That’s not to say that I’ve purposely avoiding all social contact. Just this weekend, three of the girls from my research team took me to the Cliffs of Moher (see picture of the cliffs draped in rainy mist, aka Ireland in a nutshell!). The trip itself was just over 24 hours, and was very enjoyable. The girls are pleasant and easygoing, and I didn’t find myself feeling like I was holding back by not talking about 3. It was a perfectly nice weekend that had nothing to do with my dead brother.

In addition to this weekend’s little jaunt out west, I have two big trips planned for September: a resort in the Dominican Republic with M, and a week and a half in Florida with Kay. I am ridiculously excited for both trips. I’m treating them as my reward for surviving the past year+, and have told both M and Kay this. They were both instrumental in helping me survive 3′s death, and I’m so looking forward to sharing days of joy and relaxation with each of them.

So I have, I think, plenty going on as I emerge into this post-misery world. I’m just going to take it a little bit at a time, with plenty of quiet reading days to ease the transition.


Slipping Away

For the past several weeks – almost since I moved to Ireland, really – 3′s voice has been less clear than ever. My nightly ritual before I go to sleep is to mentally tell him that I miss him and I love him, then “listen” for him to say “Love you, too.” While his voice has never been as clear as it was for the few days after he died, I could generally imagine a response that closely matched how he would say it when he was alive. Now, I have to “ask” 2 or 3 times, or just give up and settle for something close to what I remember.

At first, I thought it was only because I hadn’t actually heard 3′s voice for so long. No big deal; that’s what home videos are for! It really had been too long since I’d watched some of the video clips retrieved from 3′s computer. I enjoyed the movies – my family is hilarious, and I giggle just as much now, watching clips of Christmas 2010, as I did at the time. But, as none of the videos actually contain a shot of 3 saying “Love you, too,” watching them didn’t make our nightly “conversations” any clearer.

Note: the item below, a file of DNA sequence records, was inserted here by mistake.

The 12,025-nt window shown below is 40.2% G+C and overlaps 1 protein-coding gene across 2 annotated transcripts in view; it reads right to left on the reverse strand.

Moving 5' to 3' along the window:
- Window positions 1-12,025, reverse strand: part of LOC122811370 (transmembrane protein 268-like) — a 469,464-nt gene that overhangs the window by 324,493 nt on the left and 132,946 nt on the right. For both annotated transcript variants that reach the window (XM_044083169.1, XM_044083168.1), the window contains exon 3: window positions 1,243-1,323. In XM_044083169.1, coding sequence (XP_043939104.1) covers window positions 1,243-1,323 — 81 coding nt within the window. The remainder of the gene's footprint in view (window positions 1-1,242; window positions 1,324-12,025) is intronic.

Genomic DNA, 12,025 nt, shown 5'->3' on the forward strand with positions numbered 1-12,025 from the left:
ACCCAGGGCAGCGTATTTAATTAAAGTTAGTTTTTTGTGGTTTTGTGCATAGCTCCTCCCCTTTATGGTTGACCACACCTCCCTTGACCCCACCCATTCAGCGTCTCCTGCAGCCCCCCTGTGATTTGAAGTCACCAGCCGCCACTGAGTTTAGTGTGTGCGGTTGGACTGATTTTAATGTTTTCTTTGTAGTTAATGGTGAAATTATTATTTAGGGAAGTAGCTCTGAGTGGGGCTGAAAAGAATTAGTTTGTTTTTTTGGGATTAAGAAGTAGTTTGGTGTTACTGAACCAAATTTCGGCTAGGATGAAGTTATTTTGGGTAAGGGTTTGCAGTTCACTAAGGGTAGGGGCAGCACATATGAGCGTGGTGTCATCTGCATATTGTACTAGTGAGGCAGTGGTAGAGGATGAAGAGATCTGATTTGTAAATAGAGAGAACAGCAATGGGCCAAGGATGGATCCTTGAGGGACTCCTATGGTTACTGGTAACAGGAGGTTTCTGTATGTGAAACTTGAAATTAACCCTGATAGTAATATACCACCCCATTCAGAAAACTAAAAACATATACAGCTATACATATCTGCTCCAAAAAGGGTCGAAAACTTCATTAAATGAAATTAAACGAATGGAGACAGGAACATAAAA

Of course, I know that I can’t hang on to everything about 3 forever. I recently read somewhere that, when we remember something, we’re not remembering the actual event; we’re remembering the last time we remembered it. Does that make sense? If that’s true, it’s natural that our memories get imperceptibly weaker every time we access them, gradually diminishing over time.

So I approach this next stage of life without 3 not with fear and misery, but with a resigned sigh. I know there’s nothing I can do to get my brother back. Do I enjoy not being able to hear my brother’s voice? Not at all. Do I wish with everything in me that he was still alive? You’re damn sure that’d be my first order of business if I ever found a magic lamp. But life is for the living, as they say. (Maybe no one actually says that. I don’t know) I suppose I’m just not as willing anymore to let the repercussions of 3′s death keep me from doing just that.